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Subject: Fire extinguishers

Fire extinguishers

From: Michael Trinkley <chicora1>
Date: Wednesday, May 27, 1998
Recently there have been a few posts regarding extinguisher
clean-up. Perhaps I missed some replies, but I didn't notice any
detailed information regarding clean-up. There are, as Donia Conn,
mentions two generic "types" of dry chemical extinguishers. One is a
multipurpose, suitable for Class A, B, and C fires. The other may be
called "ordinary dry chemical" and is suitable for Class B, and C
fires.

An example of an "ordinary dry chemical" is Ansul's Plus-Fifty C,
which is a mixture of talc (less than 5%), magnesium silicate (less
than 4%), sodium bicarbonate (around 90%), methyl hydrogen
polysiloxane and a blue pigment (hostaperm blue) which together
account for less than 1%. As you might imagine, it is mildly
alkaline and can be corrosive to surfaces that are affected by
alkaline residue. The average size of the particles is about 20
microns.

An example of a multipurpose chemical is Ansul's Foray product,
which is a mixture of magnesium aluminum silicate (5 to 7%), calcium
carbonate (less than 2%), monoammonium phosphate (65 to 82%),
ammonium sulfate (12 to 22%), methyl hydrogen polysiloxane (less
than 1%) and yellow pigment (less than 0.5%). This product is
slightly acidic in the presence of moisture. In addition, when
heated, it becomes slightly gummy, adhering to heated materials.
Again, the average particle size is about 20 microns.

While it is certainly good to be concerned about clean-up issues, it
is important to realize that the clean-up will depend on the
circumstances of the release. There are any number of factors
involved, not the least of which being what was on fire and the
experience of the individual using the extinguisher. There is good
evidence that an experienced user can fight larger fires more
successfully with an extinguisher than can an inexperienced user.
There are lots of reasons for this, but one is that inexperienced
users tend to aim high--at the flames, not at the base of the fire.
>From personal experience, aiming high will dramatically spread the
extinguishing agent, causing more wide-spread contamination and more
problems in clean-up.

In addition, clean-up will be affected by whether the power stays
dry (making cleaning easier) or whether it is mixed with water
(increasing the potential for corrosion). To some degree the
presence of water will be affected by the success of the initial
attack by a portable extinguisher (if the effort was successful it
is less likely that either sprinkler heads will go off or that the
fire department will use hand lines).

Clean-up is also affected by exactly what was contaminated--an
office, a trash can next to a desk with a computer, or a box of
papers next to a fully loaded book truck. On the other hand, since
many institutions (at least in my little part of the world) don't
have sprinklers,  the choice may at times come down to cleaning up a
small amount of chemical or cleaning up massive amounts of water.
True, we know how to deal with water recovery, but chances are that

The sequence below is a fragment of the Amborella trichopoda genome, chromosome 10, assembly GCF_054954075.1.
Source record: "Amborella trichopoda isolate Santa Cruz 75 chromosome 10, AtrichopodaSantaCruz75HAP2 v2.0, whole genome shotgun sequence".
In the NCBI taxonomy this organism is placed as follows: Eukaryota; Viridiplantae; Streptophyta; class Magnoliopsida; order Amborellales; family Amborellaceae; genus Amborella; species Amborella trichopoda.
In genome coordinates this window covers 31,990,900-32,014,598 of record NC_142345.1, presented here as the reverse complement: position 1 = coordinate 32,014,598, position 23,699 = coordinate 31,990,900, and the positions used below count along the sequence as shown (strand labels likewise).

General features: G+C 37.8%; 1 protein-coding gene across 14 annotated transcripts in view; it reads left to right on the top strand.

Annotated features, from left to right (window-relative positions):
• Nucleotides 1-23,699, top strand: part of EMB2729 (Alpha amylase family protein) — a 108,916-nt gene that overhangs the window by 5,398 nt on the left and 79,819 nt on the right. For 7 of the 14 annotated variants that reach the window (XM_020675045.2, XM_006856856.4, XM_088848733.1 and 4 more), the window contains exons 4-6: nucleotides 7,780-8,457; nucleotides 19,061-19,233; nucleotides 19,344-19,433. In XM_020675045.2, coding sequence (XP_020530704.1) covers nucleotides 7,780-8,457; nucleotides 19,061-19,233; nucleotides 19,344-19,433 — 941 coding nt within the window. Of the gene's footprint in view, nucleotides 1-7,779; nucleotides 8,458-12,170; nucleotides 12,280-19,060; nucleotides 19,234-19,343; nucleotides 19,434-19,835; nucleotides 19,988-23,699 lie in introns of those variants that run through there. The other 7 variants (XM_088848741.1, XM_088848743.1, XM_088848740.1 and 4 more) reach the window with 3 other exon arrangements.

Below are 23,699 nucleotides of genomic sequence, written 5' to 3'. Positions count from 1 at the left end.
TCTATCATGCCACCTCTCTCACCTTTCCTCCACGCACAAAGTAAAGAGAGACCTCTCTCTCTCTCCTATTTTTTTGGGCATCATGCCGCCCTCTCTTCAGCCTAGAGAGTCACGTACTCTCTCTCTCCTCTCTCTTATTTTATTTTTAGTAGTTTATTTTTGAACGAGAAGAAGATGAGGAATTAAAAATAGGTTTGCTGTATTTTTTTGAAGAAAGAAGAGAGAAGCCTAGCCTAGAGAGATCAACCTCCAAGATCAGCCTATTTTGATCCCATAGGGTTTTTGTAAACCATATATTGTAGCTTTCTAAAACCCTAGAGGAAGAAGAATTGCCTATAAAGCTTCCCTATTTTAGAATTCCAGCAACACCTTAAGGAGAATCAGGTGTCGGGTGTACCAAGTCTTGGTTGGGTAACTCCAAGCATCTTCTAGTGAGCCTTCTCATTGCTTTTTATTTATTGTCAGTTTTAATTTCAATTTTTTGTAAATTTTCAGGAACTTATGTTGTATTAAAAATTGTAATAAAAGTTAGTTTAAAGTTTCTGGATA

it will affect a far larger proportion of the collections than one,
or two, extinguishers.

At any rate, most manufactures, such as Ansul, do have technical
bulletins describing clean-up operations. Granted, they aren't
designed for museums, libraries, or archives, but they do offer a
starting point. For example, Ansul recommends the use of a HEPA vac
to collect dry power. Afterwards residual amounts, which I wouldn't
think would be large, can be wiped up with a damp cloth. Probably a
more appropriate choice for special collections might be something
like a dry Dust Bunny. The Ansul literature also notes that the
silicone in the power, a mixture of isopropanol and water can be
used, although I wonder if this is more likely to be necessary if
there has been heat? They also offer methods for neutralizing the
acid or base, then recommend washing, and blow drying. Of course
this isn't necessarily appropriate for collections, but again--it
does provide a jumping off place since all clean-ups are going to be
different.

In terms of carbon dioxide extinguishers I think it is important to
note that they are *not* rated for Class A (ordinary combustibles)
fires. Even the typically largest used in most institutions (the
so-called 20 pound extinguisher) is rated only 10B:C. This means
that these extinguishers will not "meet code" requirements for the
placement of extinguishers for Class A fires--the type that most
institutions are likely to experience.

A typical extinguisher of this type, fully charged, will weigh about
55 pounds. In contrast, a multipurpose extinguisher, with a rating
of 2A:10B:C will weigh less than 9 pounds fully charged. From a
simple ease of use perspective (especially with so few institutions
taking the responsibility to train staff), dry chemical
extinguishers are perhaps preferable.

There is also the issue of thermal shock, if the carbon dioxide is
sprayed (as a gas or snow cloud) directly on the collection. In
addition, the carbon dioxide is stored under high pressure--upwards
of 800 psi--and that force upon release can cause dramatic movement
of collections.

The point here is that while there is a place for carbon dioxide
extinguishers, that place really ought to be evaluated on a
case-by-case basis and we should resist sweeping generalizations
concerning their appropriateness or inappropriateness.

Michael Trinkley, Ph.D.
Director
Chicora Foundation, Inc.
PO Box 8664
Columbia, SC  29202
803-787-6910

                                  ***
                  Conservation DistList Instance 11:96
                   Distributed: Friday, May 29, 1998
                       Message Id: cdl-11-96-011
                                  ***
Received on Wednesday, 27 May, 1998

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